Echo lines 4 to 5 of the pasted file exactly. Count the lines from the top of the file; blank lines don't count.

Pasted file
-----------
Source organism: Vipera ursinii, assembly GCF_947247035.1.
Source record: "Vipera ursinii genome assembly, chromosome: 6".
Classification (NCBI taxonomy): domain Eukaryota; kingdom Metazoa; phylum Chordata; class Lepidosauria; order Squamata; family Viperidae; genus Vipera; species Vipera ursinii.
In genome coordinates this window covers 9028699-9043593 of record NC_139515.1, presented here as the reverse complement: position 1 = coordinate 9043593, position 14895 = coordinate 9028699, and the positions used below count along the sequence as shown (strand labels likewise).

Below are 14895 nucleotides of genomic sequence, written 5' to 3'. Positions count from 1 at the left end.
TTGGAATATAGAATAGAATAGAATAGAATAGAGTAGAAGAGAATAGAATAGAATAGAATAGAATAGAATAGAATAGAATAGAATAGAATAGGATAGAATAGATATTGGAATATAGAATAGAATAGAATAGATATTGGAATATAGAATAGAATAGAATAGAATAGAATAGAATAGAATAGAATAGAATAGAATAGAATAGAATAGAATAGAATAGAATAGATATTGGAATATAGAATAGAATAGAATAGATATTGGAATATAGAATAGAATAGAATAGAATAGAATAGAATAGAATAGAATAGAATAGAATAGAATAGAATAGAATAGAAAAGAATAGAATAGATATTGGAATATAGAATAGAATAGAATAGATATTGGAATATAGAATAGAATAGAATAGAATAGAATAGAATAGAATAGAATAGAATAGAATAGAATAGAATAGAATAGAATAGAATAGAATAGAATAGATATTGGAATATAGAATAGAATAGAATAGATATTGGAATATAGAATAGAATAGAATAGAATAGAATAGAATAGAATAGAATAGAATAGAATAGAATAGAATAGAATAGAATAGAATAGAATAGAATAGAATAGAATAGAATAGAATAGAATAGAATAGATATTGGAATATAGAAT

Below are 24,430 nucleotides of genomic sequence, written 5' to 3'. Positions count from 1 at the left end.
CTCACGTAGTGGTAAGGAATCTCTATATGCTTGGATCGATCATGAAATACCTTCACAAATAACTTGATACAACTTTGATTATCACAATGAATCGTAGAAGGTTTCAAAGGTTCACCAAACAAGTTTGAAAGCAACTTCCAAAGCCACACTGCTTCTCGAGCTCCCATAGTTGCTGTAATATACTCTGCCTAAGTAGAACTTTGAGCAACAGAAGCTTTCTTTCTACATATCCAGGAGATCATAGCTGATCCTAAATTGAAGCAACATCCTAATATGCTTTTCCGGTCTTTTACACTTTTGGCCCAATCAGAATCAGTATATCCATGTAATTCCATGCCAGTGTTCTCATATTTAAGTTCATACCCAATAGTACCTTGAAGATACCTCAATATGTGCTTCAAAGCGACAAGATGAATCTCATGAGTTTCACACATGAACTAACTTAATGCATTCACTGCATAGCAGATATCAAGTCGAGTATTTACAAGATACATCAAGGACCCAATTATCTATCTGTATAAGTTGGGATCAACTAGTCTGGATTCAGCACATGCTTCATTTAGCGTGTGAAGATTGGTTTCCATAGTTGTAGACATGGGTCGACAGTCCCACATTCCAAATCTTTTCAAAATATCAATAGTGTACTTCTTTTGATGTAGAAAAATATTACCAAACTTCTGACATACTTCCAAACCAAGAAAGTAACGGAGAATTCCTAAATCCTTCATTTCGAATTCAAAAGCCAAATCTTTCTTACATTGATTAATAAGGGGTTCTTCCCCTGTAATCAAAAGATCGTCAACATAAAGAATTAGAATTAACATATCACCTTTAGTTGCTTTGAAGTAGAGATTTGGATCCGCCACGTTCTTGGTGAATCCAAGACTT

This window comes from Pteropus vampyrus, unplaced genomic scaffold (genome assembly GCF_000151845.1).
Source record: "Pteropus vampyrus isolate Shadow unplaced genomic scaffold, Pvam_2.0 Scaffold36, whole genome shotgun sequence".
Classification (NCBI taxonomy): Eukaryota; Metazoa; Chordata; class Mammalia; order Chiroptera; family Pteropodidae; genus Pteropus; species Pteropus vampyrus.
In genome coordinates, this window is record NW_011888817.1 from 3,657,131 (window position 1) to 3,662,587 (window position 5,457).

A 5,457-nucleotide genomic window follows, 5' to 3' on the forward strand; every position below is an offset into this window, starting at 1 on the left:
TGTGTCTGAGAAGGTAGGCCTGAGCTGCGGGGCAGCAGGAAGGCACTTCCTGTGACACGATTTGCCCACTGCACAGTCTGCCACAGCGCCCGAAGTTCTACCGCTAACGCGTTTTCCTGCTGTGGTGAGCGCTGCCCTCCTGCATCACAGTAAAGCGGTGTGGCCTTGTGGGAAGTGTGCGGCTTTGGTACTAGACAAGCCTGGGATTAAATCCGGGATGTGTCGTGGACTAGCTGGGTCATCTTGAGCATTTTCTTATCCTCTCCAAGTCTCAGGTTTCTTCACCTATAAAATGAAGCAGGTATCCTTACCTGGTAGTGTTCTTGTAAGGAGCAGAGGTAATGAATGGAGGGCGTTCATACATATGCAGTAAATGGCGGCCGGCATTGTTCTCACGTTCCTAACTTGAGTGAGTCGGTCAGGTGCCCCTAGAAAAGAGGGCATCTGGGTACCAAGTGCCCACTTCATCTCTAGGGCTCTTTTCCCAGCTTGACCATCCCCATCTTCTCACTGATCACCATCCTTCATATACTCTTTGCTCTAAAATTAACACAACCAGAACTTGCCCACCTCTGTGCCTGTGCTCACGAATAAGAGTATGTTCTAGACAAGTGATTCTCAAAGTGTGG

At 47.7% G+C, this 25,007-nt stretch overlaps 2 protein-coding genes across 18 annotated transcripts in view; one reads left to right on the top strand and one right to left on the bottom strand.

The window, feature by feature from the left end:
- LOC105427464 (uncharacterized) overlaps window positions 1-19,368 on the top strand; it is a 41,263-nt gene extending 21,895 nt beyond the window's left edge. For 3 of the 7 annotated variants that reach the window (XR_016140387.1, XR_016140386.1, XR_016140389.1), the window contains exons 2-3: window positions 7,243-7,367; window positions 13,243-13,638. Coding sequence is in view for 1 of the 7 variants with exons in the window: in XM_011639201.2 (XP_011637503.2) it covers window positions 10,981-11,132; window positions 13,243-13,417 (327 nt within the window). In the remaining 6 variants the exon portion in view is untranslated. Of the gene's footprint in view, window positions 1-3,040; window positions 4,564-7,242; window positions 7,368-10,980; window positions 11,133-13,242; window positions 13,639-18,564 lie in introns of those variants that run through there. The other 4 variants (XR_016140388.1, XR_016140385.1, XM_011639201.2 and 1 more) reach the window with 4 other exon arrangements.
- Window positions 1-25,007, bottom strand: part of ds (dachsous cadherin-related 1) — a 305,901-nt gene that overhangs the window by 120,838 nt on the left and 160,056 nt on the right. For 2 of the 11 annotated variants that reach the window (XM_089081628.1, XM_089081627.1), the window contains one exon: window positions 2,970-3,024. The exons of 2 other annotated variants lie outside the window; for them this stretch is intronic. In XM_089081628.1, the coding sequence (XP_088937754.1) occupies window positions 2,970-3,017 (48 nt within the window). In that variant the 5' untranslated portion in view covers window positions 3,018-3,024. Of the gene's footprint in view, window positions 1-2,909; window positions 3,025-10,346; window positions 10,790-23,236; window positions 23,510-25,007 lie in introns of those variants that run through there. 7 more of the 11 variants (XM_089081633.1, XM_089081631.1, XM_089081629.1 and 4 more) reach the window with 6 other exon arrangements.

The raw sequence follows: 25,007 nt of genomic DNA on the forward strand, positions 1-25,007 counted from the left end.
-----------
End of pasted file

In genome coordinates this window covers 9028699-9043593 of record NC_139515.1, presented here as the reverse complement: position 1 = coordinate 9043593, position 14895 = coordinate 9028699, and the positions used below count along the sequence as shown (strand labels likewise).

Below are 14895 nucleotides of genomic sequence, written 5' to 3'. Positions count from 1 at the left end.